A deal has been reached to end Alberta's wildcat strike.
Union members will report to work at 7 a.m. Wednesday morning after their executive team agreed to a deal Tuesday night with the province to end an illegal strike that began four days earlier.
The deal includes a review of safety at a new jail where the walkout began, one that will be completed "expeditiously," the union said in a statement Tuesday evening. The deal also includes a guarantee that no individual member of the union will face retribution.
In reaching a deal, the union avoids another $500,000 fine that would have been applied if the strike were still in progress at noon Wednesday. The fine was imposed by a judge Monday evening as part of a ruling that slammed union leadership for not quickly encouraging workers to return to the job.
The walkout began Friday at the Edmonton Remand Centre when two guards, each of them union officials, were suspended for a long series of hotly worded complaints to management. The night shift stood by them and refused to work, triggering the wildcat strike.
The Alberta Labour Relations Board ruled it illegal on Saturday, but the strike continued. On Monday, it expanded to include other professions, like social workers, court clerks and sheriffs.
The judge's ruling Monday night – imposing a range of fines, restrictions on what the union could put on its website and reinforcing an order to "immediately" end the strike – was a turning point.
By Tuesday morning, social workers and clerks were back on the job. By Tuesday afternoon, so too were sheriffs – leaving only jail guards, and even some of them returned to work. About 42 of the current shift of 400 guards had reported for duty as of 3 p.m. Tuesday, the government said. Roughly six hours later, a deal was reached.
AUPE President Guy Smith praised those who walked out.
“These officers need to know when they are on duty that their health and safety is protected and that the concerns they raise will be addressed seriously,” he said in a written statement.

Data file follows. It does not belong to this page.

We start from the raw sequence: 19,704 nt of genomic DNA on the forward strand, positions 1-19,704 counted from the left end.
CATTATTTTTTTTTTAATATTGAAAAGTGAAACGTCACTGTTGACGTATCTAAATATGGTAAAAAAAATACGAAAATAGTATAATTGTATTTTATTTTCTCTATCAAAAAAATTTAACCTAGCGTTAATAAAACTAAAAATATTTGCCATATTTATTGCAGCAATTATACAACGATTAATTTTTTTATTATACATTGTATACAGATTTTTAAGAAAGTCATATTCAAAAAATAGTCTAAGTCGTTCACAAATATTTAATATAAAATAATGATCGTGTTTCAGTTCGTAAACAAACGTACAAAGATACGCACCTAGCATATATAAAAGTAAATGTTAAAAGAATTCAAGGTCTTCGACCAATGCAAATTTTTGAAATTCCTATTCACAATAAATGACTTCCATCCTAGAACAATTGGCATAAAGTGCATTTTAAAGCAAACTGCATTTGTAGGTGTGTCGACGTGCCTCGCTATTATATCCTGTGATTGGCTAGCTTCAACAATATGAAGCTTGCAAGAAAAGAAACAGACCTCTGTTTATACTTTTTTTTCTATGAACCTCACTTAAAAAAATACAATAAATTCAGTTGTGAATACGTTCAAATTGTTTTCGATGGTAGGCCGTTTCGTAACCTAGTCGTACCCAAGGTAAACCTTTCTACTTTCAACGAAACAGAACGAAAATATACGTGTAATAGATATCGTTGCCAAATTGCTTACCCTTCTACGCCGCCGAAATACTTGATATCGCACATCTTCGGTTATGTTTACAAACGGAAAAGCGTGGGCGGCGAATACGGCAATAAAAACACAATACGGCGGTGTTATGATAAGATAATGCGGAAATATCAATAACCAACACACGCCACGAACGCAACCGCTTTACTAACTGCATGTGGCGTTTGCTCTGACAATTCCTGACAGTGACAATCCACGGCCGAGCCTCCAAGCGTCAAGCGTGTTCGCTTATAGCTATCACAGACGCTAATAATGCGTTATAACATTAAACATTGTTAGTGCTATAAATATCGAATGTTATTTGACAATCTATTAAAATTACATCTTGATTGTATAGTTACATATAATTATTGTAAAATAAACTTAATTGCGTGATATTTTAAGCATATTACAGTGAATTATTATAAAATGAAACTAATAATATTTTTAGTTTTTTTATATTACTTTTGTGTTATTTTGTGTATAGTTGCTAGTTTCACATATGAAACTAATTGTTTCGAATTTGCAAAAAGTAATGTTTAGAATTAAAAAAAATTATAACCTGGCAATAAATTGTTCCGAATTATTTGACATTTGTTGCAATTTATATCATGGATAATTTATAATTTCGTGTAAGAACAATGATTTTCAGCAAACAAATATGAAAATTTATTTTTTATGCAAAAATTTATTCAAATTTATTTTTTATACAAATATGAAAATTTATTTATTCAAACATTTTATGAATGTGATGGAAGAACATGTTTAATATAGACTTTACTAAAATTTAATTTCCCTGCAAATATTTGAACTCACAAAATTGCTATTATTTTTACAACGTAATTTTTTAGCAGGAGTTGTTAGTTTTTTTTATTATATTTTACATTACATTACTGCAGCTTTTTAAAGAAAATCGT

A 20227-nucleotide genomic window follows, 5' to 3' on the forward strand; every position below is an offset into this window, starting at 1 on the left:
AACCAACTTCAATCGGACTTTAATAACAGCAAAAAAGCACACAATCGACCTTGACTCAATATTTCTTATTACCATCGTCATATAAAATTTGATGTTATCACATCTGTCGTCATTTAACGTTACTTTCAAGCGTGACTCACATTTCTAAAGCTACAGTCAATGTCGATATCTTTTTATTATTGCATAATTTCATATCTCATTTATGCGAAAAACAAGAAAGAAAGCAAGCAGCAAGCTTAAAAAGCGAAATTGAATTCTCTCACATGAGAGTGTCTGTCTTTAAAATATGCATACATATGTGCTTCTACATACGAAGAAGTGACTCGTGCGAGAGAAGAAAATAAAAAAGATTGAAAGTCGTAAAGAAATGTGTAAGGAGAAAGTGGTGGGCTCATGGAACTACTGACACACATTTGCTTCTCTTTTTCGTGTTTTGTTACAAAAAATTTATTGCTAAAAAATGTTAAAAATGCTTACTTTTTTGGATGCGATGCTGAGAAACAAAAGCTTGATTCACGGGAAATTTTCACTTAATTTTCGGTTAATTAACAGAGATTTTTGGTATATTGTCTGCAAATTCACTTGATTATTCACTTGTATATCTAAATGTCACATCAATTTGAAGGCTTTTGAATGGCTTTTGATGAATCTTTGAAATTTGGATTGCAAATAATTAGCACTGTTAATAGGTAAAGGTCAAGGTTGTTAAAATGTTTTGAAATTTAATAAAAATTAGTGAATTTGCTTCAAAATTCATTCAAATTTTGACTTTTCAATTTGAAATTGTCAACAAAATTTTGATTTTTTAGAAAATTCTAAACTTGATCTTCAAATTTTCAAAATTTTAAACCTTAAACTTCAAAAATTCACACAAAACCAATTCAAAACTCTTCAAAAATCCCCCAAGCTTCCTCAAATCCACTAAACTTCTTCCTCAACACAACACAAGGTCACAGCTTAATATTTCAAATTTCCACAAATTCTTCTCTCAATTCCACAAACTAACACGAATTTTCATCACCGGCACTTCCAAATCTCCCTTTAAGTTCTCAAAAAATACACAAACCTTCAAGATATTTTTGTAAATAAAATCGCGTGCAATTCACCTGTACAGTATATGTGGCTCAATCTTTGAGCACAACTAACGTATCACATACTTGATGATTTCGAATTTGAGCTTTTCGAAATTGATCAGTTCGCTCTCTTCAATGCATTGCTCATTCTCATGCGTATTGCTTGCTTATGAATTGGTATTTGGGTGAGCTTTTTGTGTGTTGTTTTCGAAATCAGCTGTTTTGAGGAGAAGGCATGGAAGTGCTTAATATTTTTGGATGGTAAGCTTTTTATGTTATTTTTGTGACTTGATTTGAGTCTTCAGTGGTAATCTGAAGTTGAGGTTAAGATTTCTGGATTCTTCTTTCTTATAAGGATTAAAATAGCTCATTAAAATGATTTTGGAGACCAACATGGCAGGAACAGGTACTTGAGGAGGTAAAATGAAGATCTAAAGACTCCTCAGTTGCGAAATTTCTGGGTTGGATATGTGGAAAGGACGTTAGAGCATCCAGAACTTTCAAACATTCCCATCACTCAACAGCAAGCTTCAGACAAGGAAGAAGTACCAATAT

The government played down the concessions, with Deputy Premier Thomas Lukaszuk saying on Twitter that the safety investigation at the jail is "nothing new" because the province was always compelled to investigate Occupational Health and Safety complaints. "I'm glad AUPE made the right decision," Mr. Lukaszuk wrote.
Premier Alison Redford vowed to try to recoup some of the costs of the strike, which the government had estimated at $1.2-million a day, mostly in wages paid to city police and RCMP officers who filled in for striking workers.
"The government will do everything within our means to ensure taxpayers are not on the hook for the millions of dollars this illegal job action cost," Ms. Redford said in a statement released by her office Tuesday evening.
The wildcat strike was Alberta's biggest since 2000, when 10,000 AUPE health care workers walked out for 48 hours.
The union has so far, barring a successful appeal, racked up fines of $350,000 under the terms of the judge's ruling.
All the groups that walked out were AUPE members, and the strike happened at a time when the union is in contract talks with the province. The AUPE insisted the talks had nothing to do with the walkout; the government insisted the talks were a key factor.